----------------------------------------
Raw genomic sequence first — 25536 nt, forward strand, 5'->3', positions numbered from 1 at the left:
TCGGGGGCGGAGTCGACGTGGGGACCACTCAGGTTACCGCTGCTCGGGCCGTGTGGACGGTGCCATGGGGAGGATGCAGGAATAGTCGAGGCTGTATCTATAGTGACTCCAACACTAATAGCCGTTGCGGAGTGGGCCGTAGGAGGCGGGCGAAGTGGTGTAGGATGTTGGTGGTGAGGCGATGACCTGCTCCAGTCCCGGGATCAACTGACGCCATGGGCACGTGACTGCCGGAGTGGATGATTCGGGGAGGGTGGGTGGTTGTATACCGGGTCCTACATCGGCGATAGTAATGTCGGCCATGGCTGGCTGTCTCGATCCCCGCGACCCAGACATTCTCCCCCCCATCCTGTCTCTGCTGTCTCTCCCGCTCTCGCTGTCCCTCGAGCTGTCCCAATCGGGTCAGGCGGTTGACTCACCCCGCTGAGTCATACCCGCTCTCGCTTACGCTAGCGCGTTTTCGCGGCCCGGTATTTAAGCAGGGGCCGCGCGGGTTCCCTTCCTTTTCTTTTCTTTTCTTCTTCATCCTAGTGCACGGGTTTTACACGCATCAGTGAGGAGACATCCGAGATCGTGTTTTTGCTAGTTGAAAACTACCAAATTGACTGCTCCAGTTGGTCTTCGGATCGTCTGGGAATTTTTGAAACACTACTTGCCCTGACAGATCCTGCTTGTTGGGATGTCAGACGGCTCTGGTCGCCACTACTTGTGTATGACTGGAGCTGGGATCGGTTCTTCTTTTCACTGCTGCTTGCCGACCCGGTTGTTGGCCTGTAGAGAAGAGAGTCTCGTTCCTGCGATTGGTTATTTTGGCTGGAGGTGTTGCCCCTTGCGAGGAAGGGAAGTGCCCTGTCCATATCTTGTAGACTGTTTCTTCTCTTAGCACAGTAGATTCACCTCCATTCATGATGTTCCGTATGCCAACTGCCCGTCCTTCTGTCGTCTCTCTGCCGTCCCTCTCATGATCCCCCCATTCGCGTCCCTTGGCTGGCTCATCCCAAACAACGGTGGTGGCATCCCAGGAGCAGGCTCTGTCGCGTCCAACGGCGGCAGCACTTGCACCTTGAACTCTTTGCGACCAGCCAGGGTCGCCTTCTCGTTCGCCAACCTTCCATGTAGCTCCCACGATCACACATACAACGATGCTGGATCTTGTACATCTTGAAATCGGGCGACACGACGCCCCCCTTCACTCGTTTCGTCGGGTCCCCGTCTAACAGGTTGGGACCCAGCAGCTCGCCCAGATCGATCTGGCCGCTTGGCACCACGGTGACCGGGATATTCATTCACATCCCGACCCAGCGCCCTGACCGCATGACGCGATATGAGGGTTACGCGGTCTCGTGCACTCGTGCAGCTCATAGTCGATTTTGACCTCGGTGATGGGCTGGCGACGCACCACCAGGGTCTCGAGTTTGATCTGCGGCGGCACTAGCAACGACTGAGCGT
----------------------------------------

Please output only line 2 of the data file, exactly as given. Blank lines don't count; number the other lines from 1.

TCGGGGGCGGAGTCGACGTGGGGACCACTCAGGTTACCGCTGCTCGGGCCGTGTGGACGGTGCCATGGGGAGGATGCAGGAATAGTCGAGGCTGTATCTATAGTGACTCCAACACTAATAGCCGTTGCGGAGTGGGCCGTAGGAGGCGGGCGAAGTGGTGTAGGATGTTGGTGGTGAGGCGATGACCTGCTCCAGTCCCGGGATCAACTGACGCCATGGGCACGTGACTGCCGGAGTGGATGATTCGGGGAGGGTGGGTGGTTGTATACCGGGTCCTACATCGGCGATAGTAATGTCGGCCATGGCTGGCTGTCTCGATCCCCGCGACCCAGACATTCTCCCCCCCATCCTGTCTCTGCTGTCTCTCCCGCTCTCGCTGTCCCTCGAGCTGTCCCAATCGGGTCAGGCGGTTGACTCACCCCGCTGAGTCATACCCGCTCTCGCTTACGCTAGCGCGTTTTCGCGGCCCGGTATTTAAGCAGGGGCCGCGCGGGTTCCCTTCCTTTTCTTTTCTTTTCTTCTTCATCCTAGTGCACGGGTTTTACACGCATCAGTGAGGAGACATCCGAGATCGTGTTTTTGCTAGTTGAAAACTACCAAATTGACTGCTCCAGTTGGTCTTCGGATCGTCTGGGAATTTTTGAAACACTACTTGCCCTGACAGATCCTGCTTGTTGGGATGTCAGACGGCTCTGGTCGCCACTACTTGTGTATGACTGGAGCTGGGATCGGTTCTTCTTTTCACTGCTGCTTGCCGACCCGGTTGTTGGCCTGTAGAGAAGAGAGTCTCGTTCCTGCGATTGGTTATTTTGGCTGGAGGTGTTGCCCCTTGCGAGGAAGGGAAGTGCCCTGTCCATATCTTGTAGACTGTTTCTTCTCTTAGCACAGTAGATTCACCTCCATTCATGATGTTCCGTATGCCAACTGCCCGTCCTTCTGTCGTCTCTCTGCCGTCCCTCTCATGATCCCCCCATTCGCGTCCCTTGGCTGGCTCATCCCAAACAACGGTGGTGGCATCCCAGGAGCAGGCTCTGTCGCGTCCAACGGCGGCAGCACTTGCACCTTGAACTCTTTGCGACCAGCCAGGGTCGCCTTCTCGTTCGCCAACCTTCCATGTAGCTCCCACGATCACACATACAACGATGCTGGATCTTGTACATCTTGAAATCGGGCGACACGACGCCCCCCTTCACTCGTTTCGTCGGGTCCCCGTCTAACAGGTTGGGACCCAGCAGCTCGCCCAGATCGATCTGGCCGCTTGGCACCACGGTGACCGGGATATTCATTCACATCCCGACCCAGCGCCCTGACCGCATGACGCGATATGAGGGTTACGCGGTCTCGTGCACTCGTGCAGCTCATAGTCGATTTTGACCTCGGTGATGGGCTGGCGACGCACCACCAGGGTCTCGAGTTTGATCTGCGGCGGCACTAGCAACGACTGAGCGT